After a great first day in Edinburgh and a nice restful sleep that night, we woke up refreshed and ready for another day of exploring Edinburgh!
What was on the menu for today? Our plan was to visit Holyrood Palace in the morning and then explore Arthur’s Seat, Calton Hill and the New Town in the afternoon.
But first, there was something important to deal with – breakfast! So we wandered from our hostel down to Sainsbury’s for a grab-and-go breakfast! We loved how just walking from our hostel to the supermarket, we got to take in some iconic sights, like these telephone boxes/booths and even a castle!
It was a gorgeous day in Edinburgh. So we got to see Edinburgh Castle with a backdrop of blue sky and sunshine. It certainly looks different in the sunshine!
After getting our breakfast and a little picnic for lunch, we slowly wandered down the Royal Mile towards the Palace of Holyroodhouse, enjoying the late September sunshine and admiring all the historic and character buildings along the way.
As we neared the bottom of the Royal Mile, we walked by the Scottish Parliament building, which looks very contemporary and different from the other buildings along the Royal Mile.
Finally, we arrived at our destination for this morning – the Palace of Holyroodhouse or Holyrood Palace.
This palace has been a royal residence for over 500 years. Over the years, there have been additions, destructions and changes to the palace and its grounds – making it the way it is now! Today, Holyrood Palace is the official residence in Scotland for the British monarchy. The Queen usually spends 1 week at Holyrood Palace every summer.
As with our visit to Edinburgh Castle, we got our tickets ahead of time online. Tickets cost £12.00 currently and also includes an audio guide to tell you more about this impressive palace as you walk through it.
After getting our tickets checked, we strolled through the Guardhouse and entered the Forecourt. How impressive is this!
To pass through into the Palace, we walked through another set of doors, this one with the Royal Arms of Scotland majestically above it.
No photographs are allowed inside the palace, so you’ll have to visit and experience this grand palace for yourself! We got to explore the palace with the included audio guide, which provided a lot of great information on the history and architecture of the palace, the people who designed the palace and the various additions, as well as the stories of the kings and queens who resided here.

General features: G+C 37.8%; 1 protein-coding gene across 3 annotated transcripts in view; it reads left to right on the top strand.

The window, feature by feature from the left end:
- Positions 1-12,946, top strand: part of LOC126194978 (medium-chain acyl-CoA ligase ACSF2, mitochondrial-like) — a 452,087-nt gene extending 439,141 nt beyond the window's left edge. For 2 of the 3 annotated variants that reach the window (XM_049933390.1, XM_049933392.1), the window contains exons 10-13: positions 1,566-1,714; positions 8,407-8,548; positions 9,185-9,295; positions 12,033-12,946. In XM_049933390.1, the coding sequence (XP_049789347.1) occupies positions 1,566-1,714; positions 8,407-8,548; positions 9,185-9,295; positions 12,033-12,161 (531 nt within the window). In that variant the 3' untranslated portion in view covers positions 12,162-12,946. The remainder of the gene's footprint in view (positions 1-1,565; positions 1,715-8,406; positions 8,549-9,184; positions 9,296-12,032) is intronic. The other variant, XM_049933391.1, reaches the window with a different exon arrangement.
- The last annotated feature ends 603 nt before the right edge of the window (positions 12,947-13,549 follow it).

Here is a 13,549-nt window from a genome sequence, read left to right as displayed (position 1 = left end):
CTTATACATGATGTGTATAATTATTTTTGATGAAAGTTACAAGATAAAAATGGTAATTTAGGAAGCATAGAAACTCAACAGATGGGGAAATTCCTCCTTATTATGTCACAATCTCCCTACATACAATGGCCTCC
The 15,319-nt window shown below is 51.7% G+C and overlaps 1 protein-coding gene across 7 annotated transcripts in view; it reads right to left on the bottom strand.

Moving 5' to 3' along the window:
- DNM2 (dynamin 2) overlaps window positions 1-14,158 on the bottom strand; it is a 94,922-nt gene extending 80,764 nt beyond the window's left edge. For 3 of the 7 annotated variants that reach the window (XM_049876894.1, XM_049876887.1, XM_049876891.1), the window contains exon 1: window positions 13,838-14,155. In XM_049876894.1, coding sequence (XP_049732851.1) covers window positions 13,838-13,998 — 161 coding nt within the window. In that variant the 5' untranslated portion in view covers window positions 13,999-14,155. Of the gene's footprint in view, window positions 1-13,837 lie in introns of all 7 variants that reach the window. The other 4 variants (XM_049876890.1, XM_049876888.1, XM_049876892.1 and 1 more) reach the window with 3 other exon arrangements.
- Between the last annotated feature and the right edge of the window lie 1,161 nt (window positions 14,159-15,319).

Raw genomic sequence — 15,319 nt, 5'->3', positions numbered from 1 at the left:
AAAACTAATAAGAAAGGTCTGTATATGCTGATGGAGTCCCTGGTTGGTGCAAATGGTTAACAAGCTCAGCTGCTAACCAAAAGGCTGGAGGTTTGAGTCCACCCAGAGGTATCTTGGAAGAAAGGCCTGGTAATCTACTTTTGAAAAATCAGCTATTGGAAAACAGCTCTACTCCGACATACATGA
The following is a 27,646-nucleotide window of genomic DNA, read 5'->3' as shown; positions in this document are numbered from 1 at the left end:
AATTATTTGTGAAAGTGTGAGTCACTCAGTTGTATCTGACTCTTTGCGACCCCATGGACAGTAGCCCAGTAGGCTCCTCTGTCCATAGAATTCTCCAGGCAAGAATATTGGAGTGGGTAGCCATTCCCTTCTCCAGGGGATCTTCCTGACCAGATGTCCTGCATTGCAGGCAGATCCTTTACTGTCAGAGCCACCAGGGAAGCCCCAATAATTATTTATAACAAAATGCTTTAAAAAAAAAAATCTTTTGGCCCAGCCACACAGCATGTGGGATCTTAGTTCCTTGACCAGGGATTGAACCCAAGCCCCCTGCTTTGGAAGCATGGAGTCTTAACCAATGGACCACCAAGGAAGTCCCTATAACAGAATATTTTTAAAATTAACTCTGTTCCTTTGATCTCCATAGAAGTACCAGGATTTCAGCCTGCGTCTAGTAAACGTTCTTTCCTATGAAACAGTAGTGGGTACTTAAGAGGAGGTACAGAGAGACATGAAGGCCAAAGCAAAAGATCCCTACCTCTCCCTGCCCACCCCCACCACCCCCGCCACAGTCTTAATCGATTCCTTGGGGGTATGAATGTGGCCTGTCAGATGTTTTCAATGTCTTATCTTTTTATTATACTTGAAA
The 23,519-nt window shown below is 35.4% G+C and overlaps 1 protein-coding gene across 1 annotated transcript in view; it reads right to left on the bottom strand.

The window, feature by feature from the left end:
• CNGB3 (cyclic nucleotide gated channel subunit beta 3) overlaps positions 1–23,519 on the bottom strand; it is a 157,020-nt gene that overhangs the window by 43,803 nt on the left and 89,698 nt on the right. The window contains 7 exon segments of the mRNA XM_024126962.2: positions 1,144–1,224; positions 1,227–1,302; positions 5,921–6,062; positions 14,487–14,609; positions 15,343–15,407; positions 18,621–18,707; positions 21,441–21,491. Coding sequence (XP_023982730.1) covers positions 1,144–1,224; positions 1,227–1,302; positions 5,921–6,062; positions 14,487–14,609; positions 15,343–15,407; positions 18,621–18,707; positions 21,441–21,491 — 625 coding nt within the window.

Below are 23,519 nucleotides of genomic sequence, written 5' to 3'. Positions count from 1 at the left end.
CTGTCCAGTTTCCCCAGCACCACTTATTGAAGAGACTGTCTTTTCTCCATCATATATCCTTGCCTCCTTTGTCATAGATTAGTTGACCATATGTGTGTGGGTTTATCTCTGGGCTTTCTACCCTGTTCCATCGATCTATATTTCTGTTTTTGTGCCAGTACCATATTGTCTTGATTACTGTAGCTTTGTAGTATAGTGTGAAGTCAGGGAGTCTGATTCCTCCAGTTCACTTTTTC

We got to see the State Apartments, which includes the Royal Dining Room, the Throne Room and various drawing rooms. All of these are still used by members of the Royal Family for dinners, receptions and other state events when they are in Edinburgh. All of these rooms are richly decorated, with velvet, ornate furnishings, paintings, intricate plasterwork and incredibly detailed tapestries. Several tapestries were brought up from Buckingham Palace by order of Queen Victoria during her reign and these tapestries still hang on the walls of Holyrood Palace today! We also had the chance to see the Great Gallery, the King’s Apartments, the Queen’s Apartments.
What we found particularly interesting was the chambers of Mary, Queen of Scots. Her chambers were on the second floor of James V’s Tower. It was intriguing to hear about her life, what happened in her chambers – particularly the Outer Chamber where David Rizzio was murdered and where there is allegedly a bloodstain that could not be washed out. The Outer Chamber currently has on display a large collection of relics and treasures that are associated with Mary, Queen of Scots, the Darnley family, the Stuart family.
After exploring the inside of the palace, we headed outside to explore the Holyrood Abbey. There are guided tours available during the summer months but we just spent our own time wandering through the beautiful ruins.
Holyrood Abbey was founded by David I in 1128, after which additional buildings were added to serve the growing community in this area. By the 15th century, there may have been guesthouses, and later royal apartments, built to accommodate royalty here at Holyrood. Many significant events such as births, coronations and marriages occurred here, as royalty preferred Holyrood instead of Edinburgh Castle. However, throughout the centuries, much damage had been done to the Abbey – from wars, raids, mobs to the collapse of the abbey roof during a storm. Today, the nave is the only part of the original Abbey that remains standing.
We really enjoyed our time in the Abbey – admiring the beautiful architecture of the ruins.
After visiting the Abbey, we explored the palace gardens. The Gardens of Holyroodhouse are very expansive and include amazing views of Arthur’s Seat. The Queen hosts an annual Garden Party here in July! (That would definitely be THE party of the year, if we were ever invited!)
There is a café – aptly named Café at the Palace, should you need some refreshments after your visit to the Palace and Gardens. They even serve Afternoon Tea here or for a special occasion – they serve a Champagne Afternoon Tea at the café!
As our final stop, we walked through the gift shop, which was full of corgis, plaid-wearing teddy bears, gorgeous tea sets and some Christmas ornaments! We both got this Piper Teddy Ornament to remember our trip to Holyrood Palace!
Our biggest regret? That we didn’t buy all the Corgi-themed souvenirs – from the stuffed animals to the cozy Corgi slippers and Corgi-topped pencils! Looks like a trip back to Holyrood is in order to stock up on these! 😉
After waking out of the palace grounds, we crossed the street and looked up at… Arthur’s Seat and Salisbury Crags.
From Vancouver with Love,
Ioana and Natalie
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